Providing hope

NESTco con­sists of about 30 groups that join forces to help the needy.

  • Helping hands: About 30 groups gathered at Kingdom Life Christian Center in the Devon Theater to map out their objectives and raise money to support their efforts. MARIA YOUNG / TIMES PHOTO

  • Volunteers at Star of Hope Baptist Church pray before handing out food to the needy. MARIA YOUNG / TIMES PHOTO

  • Ruth Burke helps give out bags of groceries to those in need at Star of Hope Baptist Church. MARIA YOUNG / TIMES PHOTO

Star of Hope Baptist Church has been serving wor­ship­pers of Ta­cony and bey­ond for the last 100 years. Pas­tor Hubert Barnes has shep­her­ded the flock for the last 31 years. Sev­en years ago, the church cre­ated a food cup­board to nour­ish the hungry in its midst.

But un­til a few months ago, Star of Hope nev­er had an ef­fi­cient way to help needy folks with a mul­ti­tude of oth­er so­cial ser­vices.

“I’ve en­countered people who’ve had hous­ing needs or in­sec­ur­it­ies and I’d have to do home­work, do re­search” to get them help, Barnes said. “I’d have to reach out to the coun­cil­man’s of­fice and call around.”

It was very much a hit-or-miss pro­pos­i­tion un­til last fall, when Star of Hope joined about 30 oth­er faith groups, non­profits and in­sti­tu­tions in the com­munity to form the North­east Ser­vices Team, also known as NESTco. On Jan. 28, lead­ers of those part­ner groups gathered at King­dom Life Chris­ti­an Cen­ter in the Devon Theat­er to map out their ob­ject­ives and to raise some money in sup­port of them.

“We wouldn’t turn any­body away, but we’ve iden­ti­fied our tar­get area as the four po­lice dis­tricts (in the North­east): the 2nd, 7th, 8th and 15th,” said Bob Byrne, the NESTco board chair­man and North­east dir­ect­or for the Phil­adelphia In­ter­faith Hos­pit­al­ity Net­work.

NESTco aims to help people who are lack­ing in a mul­ti­tude of ne­ces­sit­ies. Shel­ter, food, child wel­fare and men­tal health sup­port are four typ­ic­al areas of need.

The list of NESTco part­ners reads like a who’s who of North­east re­li­gious con­greg­a­tions, so­cial ser­vice pro­viders and med­ic­al and edu­ca­tion­al in­sti­tu­tions. Cath­ol­ic Com­munity Ser­vices, CORA Ser­vices, Friends Hos­pit­al, Gate­way Health, Ma­ter­nity Care Co­ali­tion, Holy Fam­ily Uni­versity’s Fam­ily Cen­ter and Great­er Phil­adelphia Di­aper Bank are among the co­ali­tion. The May­or’s Of­fice of Em­power­ment and Op­por­tun­ity rep­res­ents the pub­lic sec­tor. Emma Wag­n­er, the com­munity ser­vices co­ordin­at­or for Coun­cil­man Bobby Hen­on’s staff, is the NESTco ex­ec­ut­ive dir­ect­or.

The concept grew out of a con­ver­sa­tion early last year between Hen­on and Rachel Falkove, the ex­ec­ut­ive dir­ect­or of the Phil­adelphia In­ter­faith Hos­pit­al­ity Net­work, which ar­ranges tem­por­ary lodging in churches for work­ing fam­il­ies who have be­come home­less. Falkove ob­served that people in dis­tress of­ten have mul­tiple areas of need that can­not be sat­is­fied by a single or­gan­iz­a­tion.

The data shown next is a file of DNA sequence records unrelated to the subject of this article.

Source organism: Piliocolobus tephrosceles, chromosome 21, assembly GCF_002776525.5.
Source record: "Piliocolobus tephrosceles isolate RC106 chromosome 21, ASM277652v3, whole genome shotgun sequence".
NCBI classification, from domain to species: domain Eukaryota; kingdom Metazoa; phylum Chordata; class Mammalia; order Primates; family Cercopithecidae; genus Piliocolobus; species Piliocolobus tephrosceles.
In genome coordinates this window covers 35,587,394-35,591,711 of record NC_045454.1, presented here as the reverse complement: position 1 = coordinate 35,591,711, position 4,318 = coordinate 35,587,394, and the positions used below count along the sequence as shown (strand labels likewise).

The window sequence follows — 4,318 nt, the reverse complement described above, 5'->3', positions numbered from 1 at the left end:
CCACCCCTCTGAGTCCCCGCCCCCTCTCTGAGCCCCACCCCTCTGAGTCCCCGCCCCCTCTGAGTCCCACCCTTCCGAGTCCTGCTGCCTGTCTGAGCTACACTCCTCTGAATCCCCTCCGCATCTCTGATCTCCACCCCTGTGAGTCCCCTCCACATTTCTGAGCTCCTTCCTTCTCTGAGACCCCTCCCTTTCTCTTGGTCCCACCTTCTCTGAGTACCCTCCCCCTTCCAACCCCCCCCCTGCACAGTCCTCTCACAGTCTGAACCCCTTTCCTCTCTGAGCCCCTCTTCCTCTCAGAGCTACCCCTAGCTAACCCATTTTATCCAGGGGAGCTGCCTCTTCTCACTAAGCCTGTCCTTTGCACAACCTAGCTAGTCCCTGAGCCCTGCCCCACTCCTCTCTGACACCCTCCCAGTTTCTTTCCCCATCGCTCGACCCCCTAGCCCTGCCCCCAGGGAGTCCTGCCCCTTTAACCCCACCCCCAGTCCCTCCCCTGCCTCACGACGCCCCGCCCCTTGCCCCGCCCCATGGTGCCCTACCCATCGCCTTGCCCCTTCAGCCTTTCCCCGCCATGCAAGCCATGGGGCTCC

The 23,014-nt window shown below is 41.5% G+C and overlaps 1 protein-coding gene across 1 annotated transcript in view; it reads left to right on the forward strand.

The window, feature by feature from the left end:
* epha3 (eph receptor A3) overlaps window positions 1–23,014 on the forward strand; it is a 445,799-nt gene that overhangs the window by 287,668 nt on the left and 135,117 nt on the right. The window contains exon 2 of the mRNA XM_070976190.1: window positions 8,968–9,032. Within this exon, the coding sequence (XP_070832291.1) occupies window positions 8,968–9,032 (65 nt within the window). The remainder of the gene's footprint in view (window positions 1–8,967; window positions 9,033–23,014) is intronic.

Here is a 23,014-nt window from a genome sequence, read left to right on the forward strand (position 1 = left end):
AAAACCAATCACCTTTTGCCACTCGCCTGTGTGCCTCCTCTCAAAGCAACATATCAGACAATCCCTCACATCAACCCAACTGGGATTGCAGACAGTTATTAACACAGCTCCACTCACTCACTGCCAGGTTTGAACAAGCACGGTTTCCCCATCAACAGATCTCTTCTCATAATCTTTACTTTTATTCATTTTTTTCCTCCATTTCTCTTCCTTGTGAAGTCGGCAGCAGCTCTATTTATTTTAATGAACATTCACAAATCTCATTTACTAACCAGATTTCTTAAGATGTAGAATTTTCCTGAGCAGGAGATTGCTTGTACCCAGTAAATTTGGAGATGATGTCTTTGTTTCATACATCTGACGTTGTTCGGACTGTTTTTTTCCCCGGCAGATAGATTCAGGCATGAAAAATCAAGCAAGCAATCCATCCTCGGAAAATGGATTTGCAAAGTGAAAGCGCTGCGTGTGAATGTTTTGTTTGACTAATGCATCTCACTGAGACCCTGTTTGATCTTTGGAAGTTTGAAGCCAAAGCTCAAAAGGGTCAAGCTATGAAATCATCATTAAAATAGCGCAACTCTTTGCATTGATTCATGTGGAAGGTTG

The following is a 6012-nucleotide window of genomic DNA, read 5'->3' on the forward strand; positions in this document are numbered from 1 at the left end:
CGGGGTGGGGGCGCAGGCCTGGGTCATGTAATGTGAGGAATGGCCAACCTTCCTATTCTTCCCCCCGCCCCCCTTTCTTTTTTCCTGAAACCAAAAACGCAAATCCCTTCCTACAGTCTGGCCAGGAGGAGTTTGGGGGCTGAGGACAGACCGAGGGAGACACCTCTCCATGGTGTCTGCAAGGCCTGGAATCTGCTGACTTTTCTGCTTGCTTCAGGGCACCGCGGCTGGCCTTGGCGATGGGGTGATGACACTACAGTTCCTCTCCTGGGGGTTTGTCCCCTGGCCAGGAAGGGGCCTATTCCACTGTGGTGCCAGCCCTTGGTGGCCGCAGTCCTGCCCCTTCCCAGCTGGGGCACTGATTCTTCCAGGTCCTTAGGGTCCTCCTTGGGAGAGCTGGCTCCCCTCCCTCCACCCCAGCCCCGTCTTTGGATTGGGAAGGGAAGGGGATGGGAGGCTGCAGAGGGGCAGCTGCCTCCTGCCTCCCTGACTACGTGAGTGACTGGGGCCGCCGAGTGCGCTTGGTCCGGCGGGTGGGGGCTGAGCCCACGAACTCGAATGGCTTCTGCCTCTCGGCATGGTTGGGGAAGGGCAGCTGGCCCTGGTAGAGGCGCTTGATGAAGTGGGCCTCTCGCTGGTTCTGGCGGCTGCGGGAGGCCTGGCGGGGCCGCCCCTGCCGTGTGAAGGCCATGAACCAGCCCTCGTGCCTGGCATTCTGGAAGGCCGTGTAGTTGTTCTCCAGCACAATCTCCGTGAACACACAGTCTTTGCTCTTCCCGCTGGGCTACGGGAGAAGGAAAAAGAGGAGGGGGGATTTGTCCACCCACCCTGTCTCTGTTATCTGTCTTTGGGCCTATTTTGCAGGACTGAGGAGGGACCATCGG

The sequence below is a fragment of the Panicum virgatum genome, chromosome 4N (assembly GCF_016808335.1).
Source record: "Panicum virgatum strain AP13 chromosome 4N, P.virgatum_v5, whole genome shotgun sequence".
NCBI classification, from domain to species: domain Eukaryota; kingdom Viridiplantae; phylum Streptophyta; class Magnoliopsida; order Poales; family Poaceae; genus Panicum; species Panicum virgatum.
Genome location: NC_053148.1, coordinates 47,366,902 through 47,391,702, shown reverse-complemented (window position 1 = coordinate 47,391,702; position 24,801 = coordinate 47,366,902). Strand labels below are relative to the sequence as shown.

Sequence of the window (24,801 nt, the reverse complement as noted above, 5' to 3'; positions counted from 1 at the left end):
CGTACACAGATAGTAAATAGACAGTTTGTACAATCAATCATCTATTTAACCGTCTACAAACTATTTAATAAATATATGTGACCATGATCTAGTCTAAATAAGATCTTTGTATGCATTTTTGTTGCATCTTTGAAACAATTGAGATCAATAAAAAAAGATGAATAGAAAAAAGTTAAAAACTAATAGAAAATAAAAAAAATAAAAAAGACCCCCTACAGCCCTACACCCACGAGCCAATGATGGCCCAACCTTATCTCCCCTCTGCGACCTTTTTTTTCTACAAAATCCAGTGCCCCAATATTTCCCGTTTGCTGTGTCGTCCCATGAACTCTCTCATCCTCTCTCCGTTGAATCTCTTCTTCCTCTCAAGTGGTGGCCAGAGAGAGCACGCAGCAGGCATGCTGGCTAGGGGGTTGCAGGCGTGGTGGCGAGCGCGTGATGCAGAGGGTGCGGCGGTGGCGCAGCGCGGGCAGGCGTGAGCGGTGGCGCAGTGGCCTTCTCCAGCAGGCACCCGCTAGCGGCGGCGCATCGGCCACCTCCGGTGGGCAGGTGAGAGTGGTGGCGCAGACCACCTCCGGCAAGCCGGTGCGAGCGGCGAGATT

“The thought was, in North­east Phil­adelphia there are a lot of really good ser­vice pro­viders, but the work is kind of siloed. But if we came to­geth­er, we could help a lot more res­id­ents,” Byrne said.

“Our first meet­ing was in June and maybe 12 or­gan­iz­a­tions were there. And we’ve grown to 30,” Wag­n­er said.

NESTco gained non­profit status in Oc­to­ber.

“People in the com­munity will come to one of our groups or a church or agency,” Byrne said. “If one agency can’t help them in a par­tic­u­lar way, they will refer the per­son to an­oth­er agency.”

For ex­ample, John Gaynor’s Cath­ol­ic Com­munity Ser­vices works largely with ab­used and neg­lected chil­dren. Pat Kennedy’s Great­er Phil­adelphia Di­aper Bank col­lects and re­dis­trib­utes more than a half-mil­lion baby di­apers and adult in­con­tin­ence gar­ments each year. Con­nect­ing the two groups’ work seems a nat­ur­al.

Like­wise, King­dom Life also has a food bank and en­gages in youth out­reach pro­grams. Pas­tor Danette Ray and church lead­ers re­cently vis­ited Eth­an Al­len Ele­ment­ary School in Lower May­fair, where they learned that a lot of young people needed winter coats, hats and scarves. So the church moun­ted a coat drive. Ray en­vi­sions NESTco as a way for the church to identi­fy and fill more so­cial ser­vice gaps loc­ally.

“We want to tell the com­munity about the types of ser­vices we can provide,” she said.

Ray thinks there’s a short­age of so­cial ser­vices in the North­east com­pared to oth­er parts of the city.

“There’s a per­cep­tion that there’s not a need in this area, but that’s a mis­con­cep­tion,” Barnes agreed.

Ac­cord­ing to Wag­n­er, poverty rates in the North­east range from 14 per­cent to 23 per­cent, de­pend­ing on the ZIP code. Gaynor noted that more read­ily avail­able ser­vices might help re­duce poverty. Provid­ing af­ford­able child day­care ser­vice to a par­ent might en­able the par­ent to take a job. Giv­ing a winter coat to a child might mean the dif­fer­ence between that child go­ing to school or stay­ing home.

In the short term, NESTco is try­ing to raise seed money to help off­set its start-up ad­min­is­trat­ive costs and mar­ket­ing ex­penses. This year, NESTco hopes to fund an of­fice with staff­ing. Some of the part­ner or­gan­iz­a­tions op­er­ate from bor­rowed or shared spaces be­cause they don’t have their own of­fices. Even in its form­at­ive stages, NESTco has proven a more ef­fi­cient way to de­liv­er ser­vices.

“Tre­mend­ously so,” Barnes said. “And you get to know the rep­res­ent­at­ives from these or­gan­iz­a­tions, so you have a high de­gree of con­fid­ence that people’s prob­lems will be solved.” ••

Call Emma Wag­n­er at 215-683-9220 or email emma@bobby­hen­ for in­form­a­tion about North­east Ser­vices Team (NESTco).

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